Thursday, February 28, 2008

Book Review: Breath of Corruption by Caro Fraser

I had been waiting to read this book for so long but in the end I was left rather disappointed.

Breath of Corruption is the seventh book in the Caper Court Series which was published at the end of 2007. The series is set around the set of chambers 5 Caper Court, a commercial set which specialises in commercial litigation and shipping, situated in Middle Temple, and the lives of the barristers who work there. There are a core set of central characters: Anthony Cross & Leo Davies who are both members of chambers, Felicity, secretary turned successful clerk and their many and intertwined family members and relationships. This series has been described as the thinking woman's chick-lit and I would agree, despite disliking the phrase chick-lit. The first six books spend as much time describing the law, the legal settings and surroundings as they do on the human stories, meaning that 'law' is almost an extra character. For me at least I enjoyed the books so much more because of their legal issues and also (as the author had been a lawyer herself) their factual correctness. Also, as I work up the road, I have also been to the vast number of places in the series.

So it was with eager anticipation that I finally got round to ordering Breath of Corruption from Amazon (having tried but failed to find it in the book shops of Holborn Circus, High Holborn or Chancery Lane) and settled down to read it last night. My initial instinct when I opened the package was one of puzzlement; where the first six books had seemed to look like 'proper' novels (i.e. the right size, thickness, page texture and so on) this new edition seemed wrong. Too thin, too tall, font spacing odd - it screamed amateur.

It was hard to initially put my finger on what I didn't like about the book once I had finished it. Ostensibly all the components were present. It was still set in Caper Court, the main characters were there in name, the plot vaguely revolved around the law and life in chambers. It was as if someone else had written it though; had decided that they were fed up with waiting to find out what happened next and would continue the story themselves - and that they fell flat because they didn't have a clear idea of how to carry on the story, that they didn't want to make life too hard so they made it half the length, left out all but a handful of characters and invented many new ones and as they had no real legal knowledge their legal setting, description and detail were left lacking. Only Fraser appears to have written it herself - she claims to have been a shipping barrister prior to being a novelist and the first six books left me no reason to doubt her. I now wonder if all the legal detail was in the editing.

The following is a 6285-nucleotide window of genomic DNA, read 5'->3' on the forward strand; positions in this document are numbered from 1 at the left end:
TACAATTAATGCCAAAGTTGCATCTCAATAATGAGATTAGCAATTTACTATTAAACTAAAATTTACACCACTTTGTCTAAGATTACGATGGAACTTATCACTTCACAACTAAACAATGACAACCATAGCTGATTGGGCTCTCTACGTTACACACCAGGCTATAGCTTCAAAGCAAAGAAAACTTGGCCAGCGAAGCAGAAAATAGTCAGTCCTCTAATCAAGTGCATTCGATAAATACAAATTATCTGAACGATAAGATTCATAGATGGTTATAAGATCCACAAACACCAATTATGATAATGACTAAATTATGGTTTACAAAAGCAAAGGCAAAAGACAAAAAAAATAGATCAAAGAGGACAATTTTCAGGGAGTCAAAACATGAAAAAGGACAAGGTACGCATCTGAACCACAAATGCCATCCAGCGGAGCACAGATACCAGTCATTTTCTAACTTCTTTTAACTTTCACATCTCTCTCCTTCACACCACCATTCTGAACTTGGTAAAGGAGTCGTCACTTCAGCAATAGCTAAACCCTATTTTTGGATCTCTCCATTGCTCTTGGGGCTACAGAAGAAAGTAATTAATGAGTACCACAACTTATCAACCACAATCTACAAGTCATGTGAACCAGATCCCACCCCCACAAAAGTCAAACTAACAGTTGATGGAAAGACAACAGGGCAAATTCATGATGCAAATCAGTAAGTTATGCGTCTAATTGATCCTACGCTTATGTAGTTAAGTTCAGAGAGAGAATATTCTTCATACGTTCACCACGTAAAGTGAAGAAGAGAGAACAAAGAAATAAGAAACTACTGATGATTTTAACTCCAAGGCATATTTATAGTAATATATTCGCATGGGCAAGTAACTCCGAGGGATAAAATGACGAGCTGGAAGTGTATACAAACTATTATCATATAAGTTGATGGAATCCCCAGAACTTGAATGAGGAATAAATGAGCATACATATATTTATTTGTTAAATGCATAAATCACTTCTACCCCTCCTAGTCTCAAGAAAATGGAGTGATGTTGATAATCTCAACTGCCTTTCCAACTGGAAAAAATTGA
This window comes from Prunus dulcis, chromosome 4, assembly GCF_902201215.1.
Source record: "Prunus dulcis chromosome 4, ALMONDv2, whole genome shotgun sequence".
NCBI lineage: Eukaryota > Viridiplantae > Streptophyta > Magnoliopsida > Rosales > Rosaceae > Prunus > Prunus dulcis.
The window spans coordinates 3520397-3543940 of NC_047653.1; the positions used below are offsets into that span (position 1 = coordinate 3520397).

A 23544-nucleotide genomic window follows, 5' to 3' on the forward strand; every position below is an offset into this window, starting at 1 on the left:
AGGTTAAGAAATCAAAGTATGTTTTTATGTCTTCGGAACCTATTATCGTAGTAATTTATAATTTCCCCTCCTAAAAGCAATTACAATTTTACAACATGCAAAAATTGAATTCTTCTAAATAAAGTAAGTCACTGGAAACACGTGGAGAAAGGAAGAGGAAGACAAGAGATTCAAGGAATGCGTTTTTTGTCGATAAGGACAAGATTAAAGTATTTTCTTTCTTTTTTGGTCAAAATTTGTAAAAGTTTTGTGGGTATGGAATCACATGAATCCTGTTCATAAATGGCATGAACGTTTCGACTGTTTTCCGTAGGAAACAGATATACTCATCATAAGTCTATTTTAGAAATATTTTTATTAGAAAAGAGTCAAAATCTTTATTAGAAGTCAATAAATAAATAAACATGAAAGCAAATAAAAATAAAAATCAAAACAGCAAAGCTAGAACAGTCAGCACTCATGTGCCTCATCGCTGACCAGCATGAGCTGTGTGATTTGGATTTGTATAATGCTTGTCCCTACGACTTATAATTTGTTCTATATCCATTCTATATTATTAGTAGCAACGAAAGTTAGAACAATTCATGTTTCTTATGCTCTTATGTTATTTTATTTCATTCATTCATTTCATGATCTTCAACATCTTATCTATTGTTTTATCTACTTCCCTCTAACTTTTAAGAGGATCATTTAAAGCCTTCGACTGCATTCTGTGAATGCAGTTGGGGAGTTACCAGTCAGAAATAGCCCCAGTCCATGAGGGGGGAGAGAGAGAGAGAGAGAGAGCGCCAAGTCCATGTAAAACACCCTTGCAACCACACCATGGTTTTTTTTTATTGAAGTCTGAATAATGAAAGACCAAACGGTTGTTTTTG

On reflection though, the thing which disappointed me the most was the reduction in detail and factual description. In the first six books the legal details transform ordinary stories about relationships to something which I consider more interesting. Fraser portrayed law as interesting, romantic, meaningful, a part of history. She made me love my job more and the historical buildings and framework within which I work. In the books the characters visited the same bars as I do, the same courts, the details of the cases were laid out in such detail perhaps only a fellow lawyer would really bother to read it all and feel such affection for it. Reasons why I read, re-read and re-read again the first six books. The seventh had none of this detail - there was no timelessness to the references. Instead legal detail and real passion for the law gave way to contemporary references (some of which were out of date by the time I read it, 3 months after publication) and two-dimensional relationships. New characters (not a new theme by any means as each book introduced new figures) remained detail-less and face-less. Important characters from the sixth book were not even mentioned in the seventh. In short, I was bitterly disappointed.

... .... ...

EDIT - I feel a little bad. I also left a shorter review on the author's blog and I received this in response:-

"OK. Point taken. It’s been a tough two years, and this book wasn’t as good as it should have been. I’m planning to reintroduce characters such as Sarah to the next one, and take more time over the plot and sub-plots. I hate criticism, but I think in this case it’s well-deserved. Sorry. Watch this space. Caro"

Many a time I've wanted to be able to give an author honest feedback. Such are the wonders of blogging I suppose, but I feel a little bad at being so disappointed by her hard work. Having said that, criticisms of the 7th book are only positive things about the first 6.

4 comments:

James said...

Wow that is pretty amazing that the author responded to your comment. The internet really does make it a small world.

Cumbrian said...

What I find remarkable is having the ability to read a novel in one evening. Perhaps speed reading combined with the ability to absorb and retain what one has read is a requirement for those who live and breathe the law. I'm doing well if I manage to complete the average novel in a week. I also have the problem of having to justify spending so much time in the fantasy world of fiction. For some reason factual books seem to offer a more worthy way of passing the time. Perhaps I'll be given a better brain next time round.

Rachel said...

At roughly 200 pages this novel was a lot shorter than the average novel as well as being of a genre which is very easy to read.

An english degree followed by a law degree followed by my current job is no doubt the reason for my speed reading ability though.

I do read factual books as well, particularly biographies and so on, but given that a lot of my working time is spent reading and researching I enjoy escaping into the fictional world every night as well.

Anonymous said...

nice scoop Rachel! well done!

Tom